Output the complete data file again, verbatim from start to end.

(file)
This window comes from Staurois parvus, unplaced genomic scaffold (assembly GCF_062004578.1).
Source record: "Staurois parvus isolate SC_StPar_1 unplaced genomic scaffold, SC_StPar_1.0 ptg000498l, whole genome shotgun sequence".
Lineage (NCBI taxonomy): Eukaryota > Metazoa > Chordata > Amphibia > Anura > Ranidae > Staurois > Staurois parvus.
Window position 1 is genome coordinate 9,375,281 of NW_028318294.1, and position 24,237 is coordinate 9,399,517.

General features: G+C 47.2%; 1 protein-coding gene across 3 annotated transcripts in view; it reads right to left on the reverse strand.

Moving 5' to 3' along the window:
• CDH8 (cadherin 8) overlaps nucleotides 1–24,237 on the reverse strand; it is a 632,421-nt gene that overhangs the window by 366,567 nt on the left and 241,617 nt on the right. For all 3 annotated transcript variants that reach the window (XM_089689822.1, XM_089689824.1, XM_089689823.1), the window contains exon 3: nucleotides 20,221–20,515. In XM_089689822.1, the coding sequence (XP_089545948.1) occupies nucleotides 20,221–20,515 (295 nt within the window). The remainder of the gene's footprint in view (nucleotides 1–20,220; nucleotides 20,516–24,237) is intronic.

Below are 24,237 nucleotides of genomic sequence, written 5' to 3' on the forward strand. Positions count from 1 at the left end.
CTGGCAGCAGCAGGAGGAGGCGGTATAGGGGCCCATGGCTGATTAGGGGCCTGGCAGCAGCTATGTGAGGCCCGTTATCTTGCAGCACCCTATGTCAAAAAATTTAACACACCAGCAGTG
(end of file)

This window comes from Staurois parvus, unplaced genomic scaffold (assembly GCF_062004578.1).
Source record: "Staurois parvus isolate SC_StPar_1 unplaced genomic scaffold, SC_StPar_1.0 ptg000498l, whole genome shotgun sequence".
Lineage (NCBI taxonomy): Eukaryota > Metazoa > Chordata > Amphibia > Anura > Ranidae > Staurois > Staurois parvus.
Window position 1 is genome coordinate 9,375,281 of NW_028318294.1, and position 24,237 is coordinate 9,399,517.

General features: G+C 47.2%; 1 protein-coding gene across 3 annotated transcripts in view; it reads right to left on the reverse strand.

Moving 5' to 3' along the window:
• CDH8 (cadherin 8) overlaps nucleotides 1–24,237 on the reverse strand; it is a 632,421-nt gene that overhangs the window by 366,567 nt on the left and 241,617 nt on the right. For all 3 annotated transcript variants that reach the window (XM_089689822.1, XM_089689824.1, XM_089689823.1), the window contains exon 3: nucleotides 20,221–20,515. In XM_089689822.1, the coding sequence (XP_089545948.1) occupies nucleotides 20,221–20,515 (295 nt within the window). The remainder of the gene's footprint in view (nucleotides 1–20,220; nucleotides 20,516–24,237) is intronic.

Below are 24,237 nucleotides of genomic sequence, written 5' to 3' on the forward strand. Positions count from 1 at the left end.
CTGGCAGCAGCAGGAGGAGGCGGTATAGGGGCCCATGGCTGATTAGGGGCCTGGCAGCAGCTATGTGAGGCCCGTTATCTTGCAGCACCCTATGTCAAAAAATTTAACACACCAGCAGTG